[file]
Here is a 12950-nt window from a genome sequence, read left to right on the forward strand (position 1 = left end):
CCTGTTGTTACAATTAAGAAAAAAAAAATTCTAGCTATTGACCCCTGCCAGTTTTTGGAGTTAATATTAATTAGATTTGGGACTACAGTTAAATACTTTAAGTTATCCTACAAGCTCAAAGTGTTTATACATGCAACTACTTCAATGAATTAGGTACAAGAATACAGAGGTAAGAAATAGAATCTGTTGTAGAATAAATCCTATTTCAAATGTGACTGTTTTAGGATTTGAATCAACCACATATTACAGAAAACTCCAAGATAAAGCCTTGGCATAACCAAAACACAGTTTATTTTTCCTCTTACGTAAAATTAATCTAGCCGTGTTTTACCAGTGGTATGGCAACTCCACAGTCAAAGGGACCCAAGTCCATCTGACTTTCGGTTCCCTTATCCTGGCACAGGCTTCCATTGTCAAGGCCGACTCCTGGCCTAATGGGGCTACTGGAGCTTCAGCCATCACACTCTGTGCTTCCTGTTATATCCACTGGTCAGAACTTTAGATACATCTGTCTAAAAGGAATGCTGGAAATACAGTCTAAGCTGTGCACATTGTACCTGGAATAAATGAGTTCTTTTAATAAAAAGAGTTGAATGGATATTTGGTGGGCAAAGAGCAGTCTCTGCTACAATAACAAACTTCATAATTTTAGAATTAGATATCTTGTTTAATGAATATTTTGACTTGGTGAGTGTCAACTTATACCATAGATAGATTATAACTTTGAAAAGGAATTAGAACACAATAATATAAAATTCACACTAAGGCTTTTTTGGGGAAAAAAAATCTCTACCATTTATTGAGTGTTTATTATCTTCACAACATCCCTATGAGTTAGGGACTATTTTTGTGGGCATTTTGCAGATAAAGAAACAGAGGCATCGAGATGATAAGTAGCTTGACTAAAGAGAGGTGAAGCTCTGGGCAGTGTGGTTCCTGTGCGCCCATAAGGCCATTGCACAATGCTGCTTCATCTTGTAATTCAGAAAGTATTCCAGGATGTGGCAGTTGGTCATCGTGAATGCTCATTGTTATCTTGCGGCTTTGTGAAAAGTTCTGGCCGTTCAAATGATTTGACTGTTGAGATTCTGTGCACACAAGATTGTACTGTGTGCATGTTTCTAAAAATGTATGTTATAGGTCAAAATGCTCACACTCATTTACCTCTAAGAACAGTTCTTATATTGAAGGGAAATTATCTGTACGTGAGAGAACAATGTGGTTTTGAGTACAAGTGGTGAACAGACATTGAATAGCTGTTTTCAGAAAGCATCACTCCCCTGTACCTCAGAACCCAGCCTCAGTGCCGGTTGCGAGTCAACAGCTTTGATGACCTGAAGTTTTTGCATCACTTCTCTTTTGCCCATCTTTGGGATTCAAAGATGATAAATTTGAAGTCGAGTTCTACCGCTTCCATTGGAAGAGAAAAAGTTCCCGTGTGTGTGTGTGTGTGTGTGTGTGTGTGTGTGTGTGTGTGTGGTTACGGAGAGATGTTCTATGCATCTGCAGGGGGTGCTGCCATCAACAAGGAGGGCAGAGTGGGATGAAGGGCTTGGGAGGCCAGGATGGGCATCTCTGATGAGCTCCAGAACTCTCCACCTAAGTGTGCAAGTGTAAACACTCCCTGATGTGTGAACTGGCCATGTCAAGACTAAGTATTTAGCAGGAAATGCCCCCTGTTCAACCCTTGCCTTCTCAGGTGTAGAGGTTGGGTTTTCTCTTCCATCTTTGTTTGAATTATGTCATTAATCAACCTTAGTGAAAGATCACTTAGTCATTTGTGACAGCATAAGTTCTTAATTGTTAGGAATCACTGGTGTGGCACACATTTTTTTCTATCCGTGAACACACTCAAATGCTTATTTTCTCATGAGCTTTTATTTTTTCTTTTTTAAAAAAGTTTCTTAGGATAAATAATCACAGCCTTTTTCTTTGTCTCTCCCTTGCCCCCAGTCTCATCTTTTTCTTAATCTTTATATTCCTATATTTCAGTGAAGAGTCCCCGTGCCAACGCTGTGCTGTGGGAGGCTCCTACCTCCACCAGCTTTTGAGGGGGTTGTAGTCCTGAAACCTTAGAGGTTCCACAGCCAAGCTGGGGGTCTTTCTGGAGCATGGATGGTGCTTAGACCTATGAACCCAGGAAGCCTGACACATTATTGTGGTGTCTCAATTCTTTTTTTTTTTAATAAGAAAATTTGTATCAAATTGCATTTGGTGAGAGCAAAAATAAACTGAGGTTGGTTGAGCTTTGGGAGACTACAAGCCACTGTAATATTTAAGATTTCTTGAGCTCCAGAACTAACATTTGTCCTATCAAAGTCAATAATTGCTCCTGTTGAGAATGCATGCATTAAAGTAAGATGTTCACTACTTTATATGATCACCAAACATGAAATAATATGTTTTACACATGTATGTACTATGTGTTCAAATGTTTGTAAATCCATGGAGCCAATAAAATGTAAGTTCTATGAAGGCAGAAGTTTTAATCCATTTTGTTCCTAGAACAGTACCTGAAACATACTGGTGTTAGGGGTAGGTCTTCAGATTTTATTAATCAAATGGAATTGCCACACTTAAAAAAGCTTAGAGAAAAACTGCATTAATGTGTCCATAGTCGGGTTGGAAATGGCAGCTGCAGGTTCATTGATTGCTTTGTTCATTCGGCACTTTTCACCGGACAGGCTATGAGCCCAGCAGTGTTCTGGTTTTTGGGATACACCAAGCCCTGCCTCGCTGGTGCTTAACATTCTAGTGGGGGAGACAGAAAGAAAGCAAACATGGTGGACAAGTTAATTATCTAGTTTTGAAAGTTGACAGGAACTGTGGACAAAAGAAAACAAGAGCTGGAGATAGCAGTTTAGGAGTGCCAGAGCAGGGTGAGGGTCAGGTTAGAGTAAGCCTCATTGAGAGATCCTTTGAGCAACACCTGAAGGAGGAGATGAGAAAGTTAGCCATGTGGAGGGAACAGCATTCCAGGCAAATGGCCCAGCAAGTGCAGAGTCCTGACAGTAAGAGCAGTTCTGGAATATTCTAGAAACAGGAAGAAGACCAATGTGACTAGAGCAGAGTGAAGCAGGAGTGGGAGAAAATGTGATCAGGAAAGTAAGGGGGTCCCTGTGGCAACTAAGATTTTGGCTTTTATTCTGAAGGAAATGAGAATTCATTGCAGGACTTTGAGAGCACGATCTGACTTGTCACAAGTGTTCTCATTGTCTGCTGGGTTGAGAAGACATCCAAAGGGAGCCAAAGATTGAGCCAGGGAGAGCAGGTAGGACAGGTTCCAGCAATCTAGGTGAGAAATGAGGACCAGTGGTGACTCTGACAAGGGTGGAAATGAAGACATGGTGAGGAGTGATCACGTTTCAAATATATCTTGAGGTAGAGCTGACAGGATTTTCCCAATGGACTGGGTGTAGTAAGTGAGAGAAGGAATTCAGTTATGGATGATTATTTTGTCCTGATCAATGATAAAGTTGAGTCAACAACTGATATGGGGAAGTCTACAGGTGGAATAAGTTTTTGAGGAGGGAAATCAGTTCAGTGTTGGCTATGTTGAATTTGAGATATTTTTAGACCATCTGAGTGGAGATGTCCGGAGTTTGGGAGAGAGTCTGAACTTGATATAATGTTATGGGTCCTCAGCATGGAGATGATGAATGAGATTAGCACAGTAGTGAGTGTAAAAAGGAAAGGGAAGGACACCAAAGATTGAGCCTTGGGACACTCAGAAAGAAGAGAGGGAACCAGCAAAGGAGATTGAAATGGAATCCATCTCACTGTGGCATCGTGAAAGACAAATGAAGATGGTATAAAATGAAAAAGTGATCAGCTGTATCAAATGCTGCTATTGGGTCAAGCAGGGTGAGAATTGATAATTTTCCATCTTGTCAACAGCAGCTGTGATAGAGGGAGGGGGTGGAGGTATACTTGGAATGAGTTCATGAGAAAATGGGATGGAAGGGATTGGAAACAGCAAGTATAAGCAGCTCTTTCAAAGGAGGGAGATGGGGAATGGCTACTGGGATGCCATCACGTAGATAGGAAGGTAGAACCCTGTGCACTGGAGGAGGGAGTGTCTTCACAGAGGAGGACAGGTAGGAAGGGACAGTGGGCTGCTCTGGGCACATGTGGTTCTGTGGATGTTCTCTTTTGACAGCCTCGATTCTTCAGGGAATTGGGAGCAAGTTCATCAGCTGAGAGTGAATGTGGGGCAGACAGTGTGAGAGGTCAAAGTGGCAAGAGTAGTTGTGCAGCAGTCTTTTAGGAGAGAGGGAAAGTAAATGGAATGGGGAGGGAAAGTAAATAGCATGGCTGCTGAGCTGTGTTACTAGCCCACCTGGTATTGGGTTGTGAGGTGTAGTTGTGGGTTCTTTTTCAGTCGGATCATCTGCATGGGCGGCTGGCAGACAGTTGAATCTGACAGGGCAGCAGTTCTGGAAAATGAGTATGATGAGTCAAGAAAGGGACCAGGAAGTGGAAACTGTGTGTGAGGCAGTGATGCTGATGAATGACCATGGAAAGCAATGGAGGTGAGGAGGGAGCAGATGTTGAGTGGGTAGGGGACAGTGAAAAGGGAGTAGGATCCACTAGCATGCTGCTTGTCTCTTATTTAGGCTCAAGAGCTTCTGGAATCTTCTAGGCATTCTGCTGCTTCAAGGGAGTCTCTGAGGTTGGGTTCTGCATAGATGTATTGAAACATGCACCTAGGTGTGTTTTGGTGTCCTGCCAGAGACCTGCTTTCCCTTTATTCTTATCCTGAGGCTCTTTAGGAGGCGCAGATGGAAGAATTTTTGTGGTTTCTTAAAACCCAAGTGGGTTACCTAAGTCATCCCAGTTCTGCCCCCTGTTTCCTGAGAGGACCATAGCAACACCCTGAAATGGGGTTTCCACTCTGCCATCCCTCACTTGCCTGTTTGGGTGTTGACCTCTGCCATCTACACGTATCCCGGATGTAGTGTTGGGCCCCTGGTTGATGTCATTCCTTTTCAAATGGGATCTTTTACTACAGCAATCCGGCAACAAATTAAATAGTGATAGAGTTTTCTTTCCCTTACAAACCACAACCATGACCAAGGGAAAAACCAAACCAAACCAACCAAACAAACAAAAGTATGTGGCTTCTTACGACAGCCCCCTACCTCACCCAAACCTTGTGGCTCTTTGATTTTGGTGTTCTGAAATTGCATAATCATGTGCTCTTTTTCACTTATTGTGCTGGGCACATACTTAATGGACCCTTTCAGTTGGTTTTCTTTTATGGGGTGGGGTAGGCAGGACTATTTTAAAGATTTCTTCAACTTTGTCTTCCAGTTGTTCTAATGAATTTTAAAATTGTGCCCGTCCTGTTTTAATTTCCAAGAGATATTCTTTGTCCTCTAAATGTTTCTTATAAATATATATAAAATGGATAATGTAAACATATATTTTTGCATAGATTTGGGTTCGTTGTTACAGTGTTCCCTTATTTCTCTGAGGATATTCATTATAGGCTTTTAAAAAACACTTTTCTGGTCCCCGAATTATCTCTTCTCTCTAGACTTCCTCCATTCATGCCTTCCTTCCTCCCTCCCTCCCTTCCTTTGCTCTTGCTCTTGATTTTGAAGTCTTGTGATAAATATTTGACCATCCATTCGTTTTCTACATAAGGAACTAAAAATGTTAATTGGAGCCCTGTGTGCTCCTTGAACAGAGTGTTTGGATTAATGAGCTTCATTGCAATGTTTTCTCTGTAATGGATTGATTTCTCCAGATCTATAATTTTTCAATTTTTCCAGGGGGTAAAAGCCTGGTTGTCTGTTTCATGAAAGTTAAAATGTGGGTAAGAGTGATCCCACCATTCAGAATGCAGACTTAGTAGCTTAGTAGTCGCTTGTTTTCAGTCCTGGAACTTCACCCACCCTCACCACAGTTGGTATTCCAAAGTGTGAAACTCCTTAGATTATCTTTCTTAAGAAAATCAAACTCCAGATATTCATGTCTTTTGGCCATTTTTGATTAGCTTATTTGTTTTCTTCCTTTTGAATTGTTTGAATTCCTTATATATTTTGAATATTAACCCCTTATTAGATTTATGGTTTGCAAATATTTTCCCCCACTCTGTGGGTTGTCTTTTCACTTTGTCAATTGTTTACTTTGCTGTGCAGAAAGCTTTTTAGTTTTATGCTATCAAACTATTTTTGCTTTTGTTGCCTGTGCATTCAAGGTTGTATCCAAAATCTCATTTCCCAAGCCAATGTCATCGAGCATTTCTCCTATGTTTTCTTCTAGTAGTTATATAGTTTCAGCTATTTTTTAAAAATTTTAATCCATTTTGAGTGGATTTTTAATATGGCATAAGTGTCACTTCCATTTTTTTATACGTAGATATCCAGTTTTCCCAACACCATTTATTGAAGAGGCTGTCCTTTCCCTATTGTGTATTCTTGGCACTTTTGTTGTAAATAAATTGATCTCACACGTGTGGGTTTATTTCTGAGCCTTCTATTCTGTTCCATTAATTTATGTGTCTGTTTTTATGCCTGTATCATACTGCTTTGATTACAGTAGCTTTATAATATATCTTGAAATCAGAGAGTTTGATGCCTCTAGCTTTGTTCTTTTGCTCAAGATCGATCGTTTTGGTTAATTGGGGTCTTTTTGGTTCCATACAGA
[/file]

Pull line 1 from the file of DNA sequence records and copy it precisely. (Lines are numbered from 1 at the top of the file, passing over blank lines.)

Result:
Here is a 12950-nt window from a genome sequence, read left to right on the forward strand (position 1 = left end):